16 Days - Day 7

16 Days of Activism - Day 7

You might not see the bruises

You might not see the bruises! There are different types of family violence that are not necessarily physical. People may experience:

  • Verbal abuse - continual ‘put downs’ and humiliation, either privately or publicly, with attacks following clear themes that focus on intelligence, sexuality, body image and capacity as a parent and spouse.
  • Emotional abuse - blaming the victim for all problems in the relationship, constantly comparing the victim with others to undermine self-esteem and self-worth, sporadic sulking, withdrawing all interest and engagement (eg weeks of silence). 
  • Social abuse - systematic isolation from family and friends through techniques such as ongoing rudeness to family and friends, moving to locations where the victim knows nobody, and forbidding or physically preventing the victim from going out and meeting people — in effect, imprisonment. 


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16 Days of Activism - Day 6

Men and Boys in Action

Men and boys have an important role to play in ending violence against women. The road towards a world without violence requires transforming men’s attitudes, beliefs and behaviours.

Many men are often silent in the face of violence, sexual assault or attitudes which excuse or minimise violence and control in relationships. To prevent violence against women, men and boys have to challenge the beliefs and behaviours that excuse, justify or condone violence and inequality.

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16 Days of Activism - Day 5

International Women Human Rights Defenders Day

Today we commemorate the activism, advocacy and courageous acts of resistance of women human rights defenders.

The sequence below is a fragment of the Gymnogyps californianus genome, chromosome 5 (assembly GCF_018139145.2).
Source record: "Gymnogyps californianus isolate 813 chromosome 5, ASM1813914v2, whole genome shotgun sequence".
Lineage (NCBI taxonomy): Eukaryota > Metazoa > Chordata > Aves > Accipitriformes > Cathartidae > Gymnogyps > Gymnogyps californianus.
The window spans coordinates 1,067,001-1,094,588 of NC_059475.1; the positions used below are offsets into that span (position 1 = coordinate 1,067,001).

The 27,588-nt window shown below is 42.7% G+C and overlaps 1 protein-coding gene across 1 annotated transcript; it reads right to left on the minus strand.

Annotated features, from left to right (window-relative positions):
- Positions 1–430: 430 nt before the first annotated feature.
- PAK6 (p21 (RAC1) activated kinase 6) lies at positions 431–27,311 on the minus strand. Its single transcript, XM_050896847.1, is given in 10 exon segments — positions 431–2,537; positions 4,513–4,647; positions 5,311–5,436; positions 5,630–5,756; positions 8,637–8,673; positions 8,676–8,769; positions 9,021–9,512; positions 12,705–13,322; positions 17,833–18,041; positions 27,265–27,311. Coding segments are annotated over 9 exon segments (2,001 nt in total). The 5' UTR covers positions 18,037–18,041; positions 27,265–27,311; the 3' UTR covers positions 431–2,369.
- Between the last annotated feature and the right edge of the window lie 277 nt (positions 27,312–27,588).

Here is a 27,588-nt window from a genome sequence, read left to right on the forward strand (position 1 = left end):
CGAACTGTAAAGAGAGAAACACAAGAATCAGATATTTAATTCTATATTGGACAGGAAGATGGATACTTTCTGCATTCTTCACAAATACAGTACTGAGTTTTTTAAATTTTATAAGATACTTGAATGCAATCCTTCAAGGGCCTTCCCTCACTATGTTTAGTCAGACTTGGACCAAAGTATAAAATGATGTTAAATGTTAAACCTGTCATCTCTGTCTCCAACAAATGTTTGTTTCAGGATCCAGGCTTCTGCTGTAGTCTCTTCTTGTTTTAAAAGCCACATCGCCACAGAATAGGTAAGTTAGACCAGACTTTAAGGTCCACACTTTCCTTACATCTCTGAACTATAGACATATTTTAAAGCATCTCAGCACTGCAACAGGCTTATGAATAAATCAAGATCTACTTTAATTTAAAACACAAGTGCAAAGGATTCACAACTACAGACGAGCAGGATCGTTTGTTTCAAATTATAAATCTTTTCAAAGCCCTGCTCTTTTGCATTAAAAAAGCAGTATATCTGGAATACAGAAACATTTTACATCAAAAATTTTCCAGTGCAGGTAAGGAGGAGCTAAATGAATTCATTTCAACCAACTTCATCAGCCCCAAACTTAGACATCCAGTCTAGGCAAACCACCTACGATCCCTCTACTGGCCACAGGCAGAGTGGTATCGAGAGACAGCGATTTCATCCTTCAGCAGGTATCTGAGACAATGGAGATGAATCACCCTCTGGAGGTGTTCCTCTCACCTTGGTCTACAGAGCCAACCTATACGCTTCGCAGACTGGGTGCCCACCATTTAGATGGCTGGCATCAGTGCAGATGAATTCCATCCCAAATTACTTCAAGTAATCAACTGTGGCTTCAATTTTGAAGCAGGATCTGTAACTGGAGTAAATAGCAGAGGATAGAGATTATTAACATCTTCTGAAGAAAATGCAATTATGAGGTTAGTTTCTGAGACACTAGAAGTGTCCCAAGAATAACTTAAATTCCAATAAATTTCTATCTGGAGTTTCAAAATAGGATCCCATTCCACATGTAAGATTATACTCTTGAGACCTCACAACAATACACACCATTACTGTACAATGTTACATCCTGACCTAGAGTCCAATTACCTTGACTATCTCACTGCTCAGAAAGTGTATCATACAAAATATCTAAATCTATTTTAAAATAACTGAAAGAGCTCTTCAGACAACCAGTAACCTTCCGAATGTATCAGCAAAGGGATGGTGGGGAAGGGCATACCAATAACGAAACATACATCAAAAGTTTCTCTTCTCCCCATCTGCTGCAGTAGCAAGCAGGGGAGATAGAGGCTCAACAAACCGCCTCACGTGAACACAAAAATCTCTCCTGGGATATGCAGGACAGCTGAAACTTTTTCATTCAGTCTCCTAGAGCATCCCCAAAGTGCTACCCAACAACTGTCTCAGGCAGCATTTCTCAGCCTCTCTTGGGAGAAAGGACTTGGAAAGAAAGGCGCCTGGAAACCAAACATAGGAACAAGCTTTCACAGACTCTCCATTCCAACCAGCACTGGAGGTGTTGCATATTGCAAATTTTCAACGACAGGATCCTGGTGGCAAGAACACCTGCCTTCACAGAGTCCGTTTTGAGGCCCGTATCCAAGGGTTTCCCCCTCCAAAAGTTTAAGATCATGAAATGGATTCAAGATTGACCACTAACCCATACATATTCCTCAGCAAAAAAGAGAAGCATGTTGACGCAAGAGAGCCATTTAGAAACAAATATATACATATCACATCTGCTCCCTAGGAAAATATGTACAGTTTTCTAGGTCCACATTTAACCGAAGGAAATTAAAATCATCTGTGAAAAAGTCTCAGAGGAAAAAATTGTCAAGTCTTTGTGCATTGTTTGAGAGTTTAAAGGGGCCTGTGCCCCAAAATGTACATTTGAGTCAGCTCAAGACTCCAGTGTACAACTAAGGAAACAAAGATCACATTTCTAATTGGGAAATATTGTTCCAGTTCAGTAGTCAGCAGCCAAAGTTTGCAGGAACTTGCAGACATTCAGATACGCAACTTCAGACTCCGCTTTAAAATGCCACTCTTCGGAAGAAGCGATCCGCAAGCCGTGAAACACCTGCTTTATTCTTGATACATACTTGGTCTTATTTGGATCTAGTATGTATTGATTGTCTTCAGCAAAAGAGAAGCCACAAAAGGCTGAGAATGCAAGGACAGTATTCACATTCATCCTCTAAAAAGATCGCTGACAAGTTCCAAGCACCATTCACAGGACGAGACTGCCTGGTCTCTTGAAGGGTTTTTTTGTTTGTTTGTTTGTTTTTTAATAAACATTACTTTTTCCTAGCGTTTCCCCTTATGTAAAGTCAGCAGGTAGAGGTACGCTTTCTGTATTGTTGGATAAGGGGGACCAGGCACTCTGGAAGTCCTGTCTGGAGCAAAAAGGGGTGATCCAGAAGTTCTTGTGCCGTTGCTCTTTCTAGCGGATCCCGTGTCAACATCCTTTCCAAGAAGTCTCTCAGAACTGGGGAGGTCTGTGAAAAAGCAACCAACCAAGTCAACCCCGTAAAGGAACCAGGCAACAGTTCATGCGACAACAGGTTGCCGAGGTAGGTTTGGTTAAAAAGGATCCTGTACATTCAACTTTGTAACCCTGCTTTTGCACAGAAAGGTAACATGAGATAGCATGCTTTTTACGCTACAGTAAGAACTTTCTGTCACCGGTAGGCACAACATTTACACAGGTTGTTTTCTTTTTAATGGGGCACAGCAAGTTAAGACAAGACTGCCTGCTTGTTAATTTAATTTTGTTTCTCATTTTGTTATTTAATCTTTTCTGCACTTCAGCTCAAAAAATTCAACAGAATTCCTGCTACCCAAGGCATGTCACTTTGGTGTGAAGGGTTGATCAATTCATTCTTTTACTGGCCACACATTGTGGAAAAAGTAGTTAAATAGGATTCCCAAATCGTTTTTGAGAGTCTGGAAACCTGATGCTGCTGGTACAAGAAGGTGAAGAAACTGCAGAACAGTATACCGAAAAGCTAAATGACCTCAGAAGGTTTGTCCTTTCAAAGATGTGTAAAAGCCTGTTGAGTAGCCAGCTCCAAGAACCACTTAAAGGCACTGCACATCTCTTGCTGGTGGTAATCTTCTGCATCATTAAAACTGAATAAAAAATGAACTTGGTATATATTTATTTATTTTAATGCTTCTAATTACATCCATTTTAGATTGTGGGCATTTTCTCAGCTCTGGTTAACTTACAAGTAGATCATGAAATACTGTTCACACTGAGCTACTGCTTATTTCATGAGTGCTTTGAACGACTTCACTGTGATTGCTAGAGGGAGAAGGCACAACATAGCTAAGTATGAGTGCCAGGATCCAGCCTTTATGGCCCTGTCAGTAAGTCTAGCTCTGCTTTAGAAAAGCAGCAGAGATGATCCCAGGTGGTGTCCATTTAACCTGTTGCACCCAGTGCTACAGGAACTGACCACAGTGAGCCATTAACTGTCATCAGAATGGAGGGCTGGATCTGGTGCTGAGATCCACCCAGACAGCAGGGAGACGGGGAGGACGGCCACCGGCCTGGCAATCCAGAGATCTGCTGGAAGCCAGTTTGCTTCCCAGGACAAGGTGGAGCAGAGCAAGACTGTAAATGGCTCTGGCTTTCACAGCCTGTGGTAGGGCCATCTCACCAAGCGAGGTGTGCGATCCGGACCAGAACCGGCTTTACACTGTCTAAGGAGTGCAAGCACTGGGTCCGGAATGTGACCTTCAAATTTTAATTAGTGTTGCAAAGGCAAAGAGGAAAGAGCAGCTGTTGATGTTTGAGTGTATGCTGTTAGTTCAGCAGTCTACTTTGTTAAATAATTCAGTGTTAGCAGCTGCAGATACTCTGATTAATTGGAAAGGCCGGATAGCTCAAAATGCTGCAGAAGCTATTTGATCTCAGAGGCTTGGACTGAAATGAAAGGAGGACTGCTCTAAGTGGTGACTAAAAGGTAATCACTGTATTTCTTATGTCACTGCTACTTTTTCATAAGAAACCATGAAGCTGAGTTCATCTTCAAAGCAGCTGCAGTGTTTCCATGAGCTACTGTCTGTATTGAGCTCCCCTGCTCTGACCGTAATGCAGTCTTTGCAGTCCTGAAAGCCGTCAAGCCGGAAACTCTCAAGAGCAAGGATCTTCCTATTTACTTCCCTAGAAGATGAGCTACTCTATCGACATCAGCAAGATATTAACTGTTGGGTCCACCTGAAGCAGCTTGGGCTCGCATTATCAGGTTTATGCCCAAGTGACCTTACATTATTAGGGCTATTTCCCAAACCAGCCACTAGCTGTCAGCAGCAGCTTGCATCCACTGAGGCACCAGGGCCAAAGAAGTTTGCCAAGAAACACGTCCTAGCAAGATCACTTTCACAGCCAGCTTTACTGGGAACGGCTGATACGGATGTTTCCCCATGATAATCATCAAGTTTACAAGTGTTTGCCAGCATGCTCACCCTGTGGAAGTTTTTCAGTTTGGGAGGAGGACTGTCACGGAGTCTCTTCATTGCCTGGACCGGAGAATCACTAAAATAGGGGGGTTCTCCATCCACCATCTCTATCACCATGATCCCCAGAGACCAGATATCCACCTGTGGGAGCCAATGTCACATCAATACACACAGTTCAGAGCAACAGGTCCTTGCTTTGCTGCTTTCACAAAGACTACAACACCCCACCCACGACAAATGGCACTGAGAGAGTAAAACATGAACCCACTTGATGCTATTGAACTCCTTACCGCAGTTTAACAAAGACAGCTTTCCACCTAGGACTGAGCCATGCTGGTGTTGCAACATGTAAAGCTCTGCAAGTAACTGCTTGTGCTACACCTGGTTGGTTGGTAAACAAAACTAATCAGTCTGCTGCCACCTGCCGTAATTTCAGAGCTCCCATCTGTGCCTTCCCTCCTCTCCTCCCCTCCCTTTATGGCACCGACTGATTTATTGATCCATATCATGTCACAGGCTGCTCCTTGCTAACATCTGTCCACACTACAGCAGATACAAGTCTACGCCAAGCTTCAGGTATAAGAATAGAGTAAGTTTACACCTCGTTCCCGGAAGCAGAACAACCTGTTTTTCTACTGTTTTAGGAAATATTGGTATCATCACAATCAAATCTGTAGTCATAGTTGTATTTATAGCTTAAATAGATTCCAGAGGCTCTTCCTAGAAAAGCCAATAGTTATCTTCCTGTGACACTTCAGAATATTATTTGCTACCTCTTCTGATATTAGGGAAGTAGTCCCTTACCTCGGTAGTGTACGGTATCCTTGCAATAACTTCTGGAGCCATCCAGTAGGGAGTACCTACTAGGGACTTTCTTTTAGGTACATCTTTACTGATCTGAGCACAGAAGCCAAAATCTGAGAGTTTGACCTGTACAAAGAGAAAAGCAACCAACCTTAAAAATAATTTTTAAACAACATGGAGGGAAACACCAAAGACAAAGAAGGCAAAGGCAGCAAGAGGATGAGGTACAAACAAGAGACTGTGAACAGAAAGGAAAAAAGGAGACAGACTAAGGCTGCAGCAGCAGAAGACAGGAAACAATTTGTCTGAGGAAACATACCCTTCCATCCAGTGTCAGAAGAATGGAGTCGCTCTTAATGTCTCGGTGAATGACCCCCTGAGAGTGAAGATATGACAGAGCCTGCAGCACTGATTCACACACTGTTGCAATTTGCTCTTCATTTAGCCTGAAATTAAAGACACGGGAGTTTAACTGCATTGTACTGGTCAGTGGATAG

So, why do we single out women human rights defenders specifically? Well, women human rights defenders are not only subjected to the same types of risks as any other human rights defender; including threats, death threats, imprisonment, harassment, stigmatisation, torture and even death; but they are also subjected to gender-specific threats and gender-specific violence. Women human rights defenders are often advocating issues that challenge traditional notions of family and gender roles in society. Gender inequality is at the heart of violations against women human rights defenders.


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16 Days of Activism - Day 4

Gender Equality Champions

It is critical that we address gender stereotypes and promote changes in community attitudes in order to prevent violence against women and their children. Gender inequality not only increases the risks of women experiencing violence from men it also makes it more difficult for vulnerable people to seek protection when they need it.


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16 Days of Activism - Day 3

Women and Poverty

We know that unequal access to power and resources is the main cause of violence against women and that economic participation is a key indicator of gender equality. So, what does this look like here in Australia? Well, not so great. Women are significantly more likely to be living in poverty than men, with 14.7% of women compared with 13% of all men experiencing poverty in 2011-12. On average, women need to work 65 extra days in a year to earn the same as men. 

On a local level, 42% of women in the City of Kingston earn less thatn $400 per week compared to 28% of men.

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16 Days of Activism - Day 2

Education and Training for Women

We all know that education for all is a fundamental human right – but what has it got to do with violence against women? Well, quite a lot actually. Education and training play a significant role in changing harmful and discriminatory gender stereotypes that promote or condone violence against women. In Bayside 67% of males have completed Year 12 (or equivalent) compared to 63% of females.


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